A chemical peel will restore wrinkled, blemished, unevenly pigmented, or sun-damaged facial skin by using a chemical solution to remove the damaged outer layers, which will improve and smooth the face’s texture. Chemical peels are available in light, medium, and deep strengths depending on the needs of the patient. The skincare professionals at The Lubbock Plastic Surgery Institute will analyze the patient’s skin and choose a peel strength that is appropriate based on their needs and goals. A stronger peel will reach deeper layers of the skin and eliminate more skin blemishes, but the patient will need a longer recovery period before the skin returns to a normal appearance. Depending on their skin type and skincare goals, patients may be advised that a chemical peel, dermabrasion, or microdermabrasion is best. The skincare professional at The Lubbock Plastic Surgery Institute will also take into consideration how much time the patient has for their recovery when choosing a facial treatment.
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Types of Chemical Peels
Medium Depth Peels
A medium depth peel consists of Trichloroacetic acid (known as a TCA peel). It penetrates the skin more deeply than the superficial peel, with stronger effects. The trade-off, however, is a less comfortable procedure with a longer recovery time. This procedure also costs more than a superficial peel. Recovery can take a full week or longer.
A deep peel is the harshest of all chemical peels. It is also the most expensive and has the longest recovery. However, this peel, containing Phenol, does have a much stronger effect and can combat more persistent problems, like skin lesions and deep wrinkles. Deep chemical peels tend to bleach the top layer of the skin. Therefore, it is not recommended for darker skin tones. These are reserved for individuals with skin wrinkling around the lips, deep wrinkles from sun exposure and deeper scars.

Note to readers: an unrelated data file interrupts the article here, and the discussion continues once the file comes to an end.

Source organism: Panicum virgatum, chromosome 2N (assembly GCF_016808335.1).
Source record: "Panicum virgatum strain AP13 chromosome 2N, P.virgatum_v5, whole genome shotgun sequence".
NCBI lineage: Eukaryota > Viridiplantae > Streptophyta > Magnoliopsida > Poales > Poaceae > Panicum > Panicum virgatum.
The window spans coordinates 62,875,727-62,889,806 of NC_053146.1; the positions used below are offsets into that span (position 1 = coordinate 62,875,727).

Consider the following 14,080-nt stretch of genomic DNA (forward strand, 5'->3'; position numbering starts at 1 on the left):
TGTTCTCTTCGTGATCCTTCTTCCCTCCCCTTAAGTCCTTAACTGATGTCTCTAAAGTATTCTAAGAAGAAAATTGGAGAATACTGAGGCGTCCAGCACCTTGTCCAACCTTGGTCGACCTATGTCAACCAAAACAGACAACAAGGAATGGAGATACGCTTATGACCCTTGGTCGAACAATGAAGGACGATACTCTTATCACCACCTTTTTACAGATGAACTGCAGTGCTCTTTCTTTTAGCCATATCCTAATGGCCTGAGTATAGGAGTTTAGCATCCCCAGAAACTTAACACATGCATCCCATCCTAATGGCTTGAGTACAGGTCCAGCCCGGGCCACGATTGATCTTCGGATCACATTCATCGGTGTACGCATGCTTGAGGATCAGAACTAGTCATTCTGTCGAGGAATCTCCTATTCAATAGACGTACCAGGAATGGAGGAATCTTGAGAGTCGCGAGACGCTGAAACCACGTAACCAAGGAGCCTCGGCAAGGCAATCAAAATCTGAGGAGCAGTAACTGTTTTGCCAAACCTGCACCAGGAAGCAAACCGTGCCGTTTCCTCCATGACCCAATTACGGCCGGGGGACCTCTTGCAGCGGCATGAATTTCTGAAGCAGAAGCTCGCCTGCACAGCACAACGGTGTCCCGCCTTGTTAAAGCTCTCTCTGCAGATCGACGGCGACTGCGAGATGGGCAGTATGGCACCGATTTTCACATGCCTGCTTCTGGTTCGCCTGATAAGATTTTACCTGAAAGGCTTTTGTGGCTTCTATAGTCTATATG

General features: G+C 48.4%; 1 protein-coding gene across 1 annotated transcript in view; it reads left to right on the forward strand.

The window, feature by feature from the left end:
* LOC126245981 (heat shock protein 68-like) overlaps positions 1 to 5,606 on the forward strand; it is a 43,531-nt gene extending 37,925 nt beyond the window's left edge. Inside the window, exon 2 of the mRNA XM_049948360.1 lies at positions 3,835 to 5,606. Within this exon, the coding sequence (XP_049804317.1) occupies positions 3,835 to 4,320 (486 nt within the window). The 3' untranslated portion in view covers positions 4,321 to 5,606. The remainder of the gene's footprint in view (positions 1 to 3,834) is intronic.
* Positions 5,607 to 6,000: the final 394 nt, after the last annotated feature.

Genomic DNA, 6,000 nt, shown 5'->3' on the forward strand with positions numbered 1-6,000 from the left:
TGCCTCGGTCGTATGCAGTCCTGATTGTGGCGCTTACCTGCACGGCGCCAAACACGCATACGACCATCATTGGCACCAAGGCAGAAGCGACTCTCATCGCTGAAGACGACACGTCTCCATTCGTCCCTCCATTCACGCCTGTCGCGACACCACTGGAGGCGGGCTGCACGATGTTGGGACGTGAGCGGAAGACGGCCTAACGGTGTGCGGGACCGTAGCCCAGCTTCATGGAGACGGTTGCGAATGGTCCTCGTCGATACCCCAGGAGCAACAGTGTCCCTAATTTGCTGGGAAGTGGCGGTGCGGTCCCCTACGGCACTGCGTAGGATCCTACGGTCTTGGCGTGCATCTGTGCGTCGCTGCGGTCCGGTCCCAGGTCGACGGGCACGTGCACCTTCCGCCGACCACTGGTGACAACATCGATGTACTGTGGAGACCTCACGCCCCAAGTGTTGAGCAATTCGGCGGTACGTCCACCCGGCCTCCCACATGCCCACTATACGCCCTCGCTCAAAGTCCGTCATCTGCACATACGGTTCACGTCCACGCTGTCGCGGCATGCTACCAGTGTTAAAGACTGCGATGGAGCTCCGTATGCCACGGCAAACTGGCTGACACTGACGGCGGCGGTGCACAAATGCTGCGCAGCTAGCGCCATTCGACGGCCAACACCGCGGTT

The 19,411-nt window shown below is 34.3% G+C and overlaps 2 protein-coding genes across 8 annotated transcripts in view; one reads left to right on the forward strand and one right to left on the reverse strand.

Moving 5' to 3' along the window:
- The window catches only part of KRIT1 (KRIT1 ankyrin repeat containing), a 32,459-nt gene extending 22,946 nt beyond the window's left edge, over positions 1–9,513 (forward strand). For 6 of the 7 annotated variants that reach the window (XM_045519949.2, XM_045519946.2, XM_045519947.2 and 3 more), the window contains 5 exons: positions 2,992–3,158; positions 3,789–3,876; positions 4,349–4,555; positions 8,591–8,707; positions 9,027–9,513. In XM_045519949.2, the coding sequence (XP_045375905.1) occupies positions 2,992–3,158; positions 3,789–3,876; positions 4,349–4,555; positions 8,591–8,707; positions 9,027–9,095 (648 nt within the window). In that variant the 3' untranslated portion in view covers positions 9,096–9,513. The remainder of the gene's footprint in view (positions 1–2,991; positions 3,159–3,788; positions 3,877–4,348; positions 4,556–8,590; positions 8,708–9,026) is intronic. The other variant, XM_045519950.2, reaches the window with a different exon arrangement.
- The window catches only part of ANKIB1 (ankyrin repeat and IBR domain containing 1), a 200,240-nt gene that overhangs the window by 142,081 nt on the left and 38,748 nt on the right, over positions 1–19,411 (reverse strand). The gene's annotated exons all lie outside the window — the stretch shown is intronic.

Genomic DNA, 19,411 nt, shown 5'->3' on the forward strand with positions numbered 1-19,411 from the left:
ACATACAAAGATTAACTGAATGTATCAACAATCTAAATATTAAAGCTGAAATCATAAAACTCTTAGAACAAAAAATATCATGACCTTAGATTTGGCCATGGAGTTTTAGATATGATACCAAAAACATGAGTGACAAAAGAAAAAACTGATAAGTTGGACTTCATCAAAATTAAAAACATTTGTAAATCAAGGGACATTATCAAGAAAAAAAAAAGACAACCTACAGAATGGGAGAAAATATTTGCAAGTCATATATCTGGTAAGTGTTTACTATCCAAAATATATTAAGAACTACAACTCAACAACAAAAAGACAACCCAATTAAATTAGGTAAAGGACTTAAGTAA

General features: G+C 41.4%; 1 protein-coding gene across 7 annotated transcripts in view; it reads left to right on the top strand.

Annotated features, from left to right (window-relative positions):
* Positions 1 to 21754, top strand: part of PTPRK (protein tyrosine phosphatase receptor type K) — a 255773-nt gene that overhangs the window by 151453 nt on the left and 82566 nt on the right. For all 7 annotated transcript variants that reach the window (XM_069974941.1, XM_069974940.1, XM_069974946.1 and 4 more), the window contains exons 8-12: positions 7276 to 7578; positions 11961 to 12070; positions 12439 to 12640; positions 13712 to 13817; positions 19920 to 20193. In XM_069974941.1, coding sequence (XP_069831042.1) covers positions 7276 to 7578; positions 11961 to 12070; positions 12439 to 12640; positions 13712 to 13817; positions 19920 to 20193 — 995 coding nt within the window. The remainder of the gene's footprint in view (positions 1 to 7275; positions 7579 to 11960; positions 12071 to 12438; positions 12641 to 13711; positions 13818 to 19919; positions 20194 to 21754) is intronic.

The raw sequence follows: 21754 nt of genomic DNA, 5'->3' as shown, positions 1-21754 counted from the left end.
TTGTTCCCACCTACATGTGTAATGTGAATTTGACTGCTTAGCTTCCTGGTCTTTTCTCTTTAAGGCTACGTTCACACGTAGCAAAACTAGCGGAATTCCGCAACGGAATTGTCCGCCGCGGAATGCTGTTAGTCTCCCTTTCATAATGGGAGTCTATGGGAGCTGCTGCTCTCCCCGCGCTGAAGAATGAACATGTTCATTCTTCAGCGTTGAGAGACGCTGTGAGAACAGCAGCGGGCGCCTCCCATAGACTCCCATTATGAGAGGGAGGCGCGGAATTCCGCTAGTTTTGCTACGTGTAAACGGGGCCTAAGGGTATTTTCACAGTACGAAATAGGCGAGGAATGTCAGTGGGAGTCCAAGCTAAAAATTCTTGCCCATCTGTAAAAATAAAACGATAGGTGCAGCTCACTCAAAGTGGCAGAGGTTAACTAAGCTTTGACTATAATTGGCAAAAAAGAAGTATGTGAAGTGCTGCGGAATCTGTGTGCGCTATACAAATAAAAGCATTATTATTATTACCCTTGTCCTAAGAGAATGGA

The process for applying a chemical peel is generally the same for each type, but will vary slightly depending on the level of solution being applied. Anesthesia is not used during this procedure. However, it may be considered for Phenol peels. First, the face is thoroughly cleaned. Then, the chemical agent is then brushed on to the skin. Patients will experience some mild stinging at this time. The face is then washed and a cool saline compress is applied to act as a neutralizer. Patients will need to wear sunscreen and limit sun exposure as much as possible.
Plan Your Procedure
Chemical Peel FAQs
Does a Chemical Peel Hurt?
A chemical peel does not hurt. However, it may cause some discomfort. Most patients will feel tingling and a slight burning sensation, which will subside shortly after the procedure has been completed. Phenol peels result in a greater degree of discomfort, but the practitioner should plan for this before the procedure begins.
It is very common to combine a chemical peel with another procedure. Microdermabrasion is one such procedure that provide effective results when combined with a peel. This will be considered a combination program that can be repeated every six weeks.
How to Choose?
There are many alternatives to consider. Individuals looking to reduce fine lines, blotchiness and other mild skin conditions may benefit from a chemical peel, which removes dead skin cells and accelerates the generation of new skin. If deep wrinkles are the issue, a Phenol peel may help, but patients may also want to consider another treatment such as BOTOX or Dysport.